United Airlines is one of the brands leading this trend in modernization. Even before COVID-19 hit the US in early 2020, United was already focused on digital-first customer engagement. The brand was using Khoros Care to manage customer service inquiries, as well as Khoros Marketing for airline marketing on social media. When the pandemic struck, this digital-first approach enabled remote teams to swiftly rise to the occasion. With Khoros Care, for example, United utilizes automated tagging and prioritization to improve customer service efficiency.
“Our team will remain remote for the foreseeable future, so it’s imperative that we have the digital coverage needed to support our team and our customers,” said Natalie Kempa, Senior Manager of Social Media and Operational Communications at United. “Our partnership with Khoros has been instrumental in providing our customers with the help they need as quickly as possible. The volume of support tickets we’re managing would be incredibly difficult for our remote team members to deal with manually, so the automation that the Khoros platform provides has been key in making sure our customers feel truly cared for.”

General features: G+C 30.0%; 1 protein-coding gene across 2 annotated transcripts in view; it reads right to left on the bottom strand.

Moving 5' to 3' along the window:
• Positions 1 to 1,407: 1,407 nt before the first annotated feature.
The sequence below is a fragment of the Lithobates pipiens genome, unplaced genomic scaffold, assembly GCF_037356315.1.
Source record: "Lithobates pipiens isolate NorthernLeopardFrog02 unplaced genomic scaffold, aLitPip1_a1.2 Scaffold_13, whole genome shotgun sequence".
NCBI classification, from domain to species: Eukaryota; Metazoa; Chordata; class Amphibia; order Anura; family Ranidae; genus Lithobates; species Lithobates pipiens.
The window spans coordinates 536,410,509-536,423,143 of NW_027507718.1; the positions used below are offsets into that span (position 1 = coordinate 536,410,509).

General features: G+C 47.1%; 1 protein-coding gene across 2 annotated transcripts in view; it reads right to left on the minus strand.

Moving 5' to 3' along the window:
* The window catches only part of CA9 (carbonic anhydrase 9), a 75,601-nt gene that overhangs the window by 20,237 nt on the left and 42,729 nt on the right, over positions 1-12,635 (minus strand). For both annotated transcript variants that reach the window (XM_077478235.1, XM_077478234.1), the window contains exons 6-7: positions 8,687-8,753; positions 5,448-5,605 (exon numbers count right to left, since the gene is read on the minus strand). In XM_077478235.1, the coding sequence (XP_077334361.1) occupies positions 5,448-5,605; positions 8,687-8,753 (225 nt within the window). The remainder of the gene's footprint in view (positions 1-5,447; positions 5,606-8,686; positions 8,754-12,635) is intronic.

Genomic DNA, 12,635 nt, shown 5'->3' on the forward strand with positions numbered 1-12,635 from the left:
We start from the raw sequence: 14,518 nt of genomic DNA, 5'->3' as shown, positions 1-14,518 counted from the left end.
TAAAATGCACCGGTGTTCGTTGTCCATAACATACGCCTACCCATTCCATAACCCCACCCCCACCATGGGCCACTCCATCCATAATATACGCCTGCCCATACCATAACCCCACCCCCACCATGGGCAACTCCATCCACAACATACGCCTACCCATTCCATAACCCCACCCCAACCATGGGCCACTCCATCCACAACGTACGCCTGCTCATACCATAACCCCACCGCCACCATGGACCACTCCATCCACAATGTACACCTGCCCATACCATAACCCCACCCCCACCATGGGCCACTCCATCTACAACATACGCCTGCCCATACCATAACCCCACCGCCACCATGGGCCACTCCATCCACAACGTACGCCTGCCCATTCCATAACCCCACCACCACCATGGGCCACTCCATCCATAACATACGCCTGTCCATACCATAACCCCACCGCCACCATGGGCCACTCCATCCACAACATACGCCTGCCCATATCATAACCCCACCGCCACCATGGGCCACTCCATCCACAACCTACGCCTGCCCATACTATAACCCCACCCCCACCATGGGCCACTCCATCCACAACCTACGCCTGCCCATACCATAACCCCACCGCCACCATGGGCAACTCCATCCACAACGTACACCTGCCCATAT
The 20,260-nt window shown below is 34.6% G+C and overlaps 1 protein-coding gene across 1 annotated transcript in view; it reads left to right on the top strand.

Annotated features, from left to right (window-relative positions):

Shifting to digital-first ultimately means moving an organizational culture away from relying on traditional channels like voice and call centers, and instead prioritizing digital strategies, like social media, asynchronous chat, and mobile messaging. Why airlines adopted digital-first engagement in 2020 is clear: legacy operations are far more vulnerable, and can crack when a crisis occurs. More importantly, it’s simply the direction that most modern brands are going, as people in general socialize, shop, and plan their lives online.
Here are a few ways that airlines have overhauled their approach to digital customer service and social media engagement:
There are many ways in which airlines have worked to make commercial flights safer to reduce transmission of COVID-19, such as deep sanitization between flights, mask-wearing mandates, and spacing out passengers to maintain social distancing. Just as important is educating passengers on the safety measures that the airlines are taking.